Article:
Making Sense of The Polls
The results of a recent poll on the question of Irish unity have been running in the Irish Times for the last number of days. The poll was conducted by Ipsos (a market research and consulting firm) on behalf of the Irish Times and the AIRNS project, a joint research project of the Royal Irish Academy and the Keough-Naughton Centre for Irish Studies at the University of Notre Dame. Details of its informative publications can be read here.
The poll is a first of its kind, as it polls north and south on a wide range of questions. The results in the south mirror other polls that continually find around two-thirds support for unity.
Its findings in the North are very much an outlier in terms of support for Unity. The report found 50% in favor of continued partition, is similar to the findings of other polls. However it found 27% in the North in favor of Irish Unity, 18% don’t know and 5% would not vote.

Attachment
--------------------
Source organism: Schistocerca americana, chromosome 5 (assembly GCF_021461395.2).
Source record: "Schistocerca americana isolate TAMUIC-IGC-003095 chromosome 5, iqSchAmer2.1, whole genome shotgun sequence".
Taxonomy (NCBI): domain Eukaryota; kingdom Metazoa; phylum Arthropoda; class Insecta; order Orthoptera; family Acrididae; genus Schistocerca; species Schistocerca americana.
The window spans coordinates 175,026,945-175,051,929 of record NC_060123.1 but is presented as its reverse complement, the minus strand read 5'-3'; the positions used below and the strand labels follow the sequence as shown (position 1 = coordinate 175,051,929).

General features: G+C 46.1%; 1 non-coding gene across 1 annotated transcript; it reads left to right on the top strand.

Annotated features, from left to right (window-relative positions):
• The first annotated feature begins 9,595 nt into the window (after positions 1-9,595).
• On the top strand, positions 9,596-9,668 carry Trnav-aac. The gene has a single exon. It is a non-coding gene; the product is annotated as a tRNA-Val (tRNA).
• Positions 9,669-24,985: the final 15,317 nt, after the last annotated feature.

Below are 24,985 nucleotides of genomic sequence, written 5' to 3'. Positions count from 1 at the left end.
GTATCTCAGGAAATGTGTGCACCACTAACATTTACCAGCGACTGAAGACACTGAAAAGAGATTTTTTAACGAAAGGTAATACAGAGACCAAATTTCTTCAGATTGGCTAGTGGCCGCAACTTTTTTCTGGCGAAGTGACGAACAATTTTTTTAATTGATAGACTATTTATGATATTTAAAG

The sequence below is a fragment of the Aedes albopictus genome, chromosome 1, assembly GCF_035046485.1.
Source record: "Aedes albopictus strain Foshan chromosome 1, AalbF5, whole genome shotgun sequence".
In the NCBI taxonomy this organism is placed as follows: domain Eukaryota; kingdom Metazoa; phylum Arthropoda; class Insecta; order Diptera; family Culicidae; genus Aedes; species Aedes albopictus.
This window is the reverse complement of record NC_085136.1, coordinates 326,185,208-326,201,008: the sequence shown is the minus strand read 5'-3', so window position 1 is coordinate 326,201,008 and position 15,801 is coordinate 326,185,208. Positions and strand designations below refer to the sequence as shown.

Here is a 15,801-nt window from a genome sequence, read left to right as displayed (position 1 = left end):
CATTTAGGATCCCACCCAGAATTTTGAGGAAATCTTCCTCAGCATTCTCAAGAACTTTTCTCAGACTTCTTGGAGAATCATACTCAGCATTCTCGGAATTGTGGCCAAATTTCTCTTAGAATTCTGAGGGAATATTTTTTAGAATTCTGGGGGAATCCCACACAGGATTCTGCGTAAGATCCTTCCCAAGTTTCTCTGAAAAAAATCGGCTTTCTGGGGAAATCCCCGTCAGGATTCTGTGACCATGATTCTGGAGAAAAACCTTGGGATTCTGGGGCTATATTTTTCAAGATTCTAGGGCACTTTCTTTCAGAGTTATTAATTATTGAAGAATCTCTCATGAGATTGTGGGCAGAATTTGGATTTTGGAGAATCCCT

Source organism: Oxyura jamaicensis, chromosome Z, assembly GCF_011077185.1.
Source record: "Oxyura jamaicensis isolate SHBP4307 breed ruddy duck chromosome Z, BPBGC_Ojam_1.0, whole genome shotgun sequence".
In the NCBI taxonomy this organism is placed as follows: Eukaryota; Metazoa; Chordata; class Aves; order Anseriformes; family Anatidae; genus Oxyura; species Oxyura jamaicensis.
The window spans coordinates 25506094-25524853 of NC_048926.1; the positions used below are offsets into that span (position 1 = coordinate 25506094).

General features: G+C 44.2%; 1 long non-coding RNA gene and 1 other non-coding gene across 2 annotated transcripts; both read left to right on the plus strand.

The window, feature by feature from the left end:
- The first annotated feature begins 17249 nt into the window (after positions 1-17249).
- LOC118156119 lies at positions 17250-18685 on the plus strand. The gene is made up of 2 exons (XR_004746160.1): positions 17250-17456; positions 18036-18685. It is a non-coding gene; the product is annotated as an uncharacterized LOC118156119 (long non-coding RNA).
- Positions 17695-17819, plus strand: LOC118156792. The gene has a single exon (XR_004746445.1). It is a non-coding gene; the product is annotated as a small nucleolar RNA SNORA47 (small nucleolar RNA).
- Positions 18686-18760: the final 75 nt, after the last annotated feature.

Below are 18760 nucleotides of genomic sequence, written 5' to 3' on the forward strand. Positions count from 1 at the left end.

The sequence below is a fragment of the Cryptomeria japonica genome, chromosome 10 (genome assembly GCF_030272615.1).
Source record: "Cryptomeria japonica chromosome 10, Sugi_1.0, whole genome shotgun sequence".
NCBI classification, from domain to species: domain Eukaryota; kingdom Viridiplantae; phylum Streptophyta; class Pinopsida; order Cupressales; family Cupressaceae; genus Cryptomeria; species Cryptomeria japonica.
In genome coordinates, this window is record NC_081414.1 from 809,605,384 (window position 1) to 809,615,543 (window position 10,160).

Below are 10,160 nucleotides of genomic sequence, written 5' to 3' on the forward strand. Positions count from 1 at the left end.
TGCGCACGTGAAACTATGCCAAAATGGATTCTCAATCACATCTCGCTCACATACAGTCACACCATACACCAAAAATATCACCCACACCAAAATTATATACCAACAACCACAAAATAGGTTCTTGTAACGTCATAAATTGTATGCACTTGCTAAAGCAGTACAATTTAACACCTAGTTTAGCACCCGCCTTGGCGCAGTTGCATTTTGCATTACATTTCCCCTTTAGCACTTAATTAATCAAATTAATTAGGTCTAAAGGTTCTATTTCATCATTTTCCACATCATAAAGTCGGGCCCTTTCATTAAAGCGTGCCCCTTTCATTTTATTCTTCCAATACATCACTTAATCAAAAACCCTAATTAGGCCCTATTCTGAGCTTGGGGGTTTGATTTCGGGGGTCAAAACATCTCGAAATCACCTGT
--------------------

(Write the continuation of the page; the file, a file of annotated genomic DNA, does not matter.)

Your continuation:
This is only one of many polls conducted in the North over the last number of years. Professor Jon Tonge of Liverpool University placed this poll in the context of others where support for Irish unity had an average poll rating of 37%.
In the last election, Sinn Féin received a vote share of 29% yet the poll finds total support for unity at 27%. The May election results return 41.6% for overtly pro-unity parties. The Irish Times poll would mean that a third of these parties would not support Irish unity and neither would anyone who voted Alliance or Green!
John Doyle, Director, of Dublin City University Institute for International Conflict Resolution raised some questions on the poll found on the AIRNS site here.
While there are some interesting findings in the poll relating to attitudes on what are the important issues in the unity debate, these findings are questionable given the outlier findings on attitudes to unity in the North. Further findings of the poll will be released in January.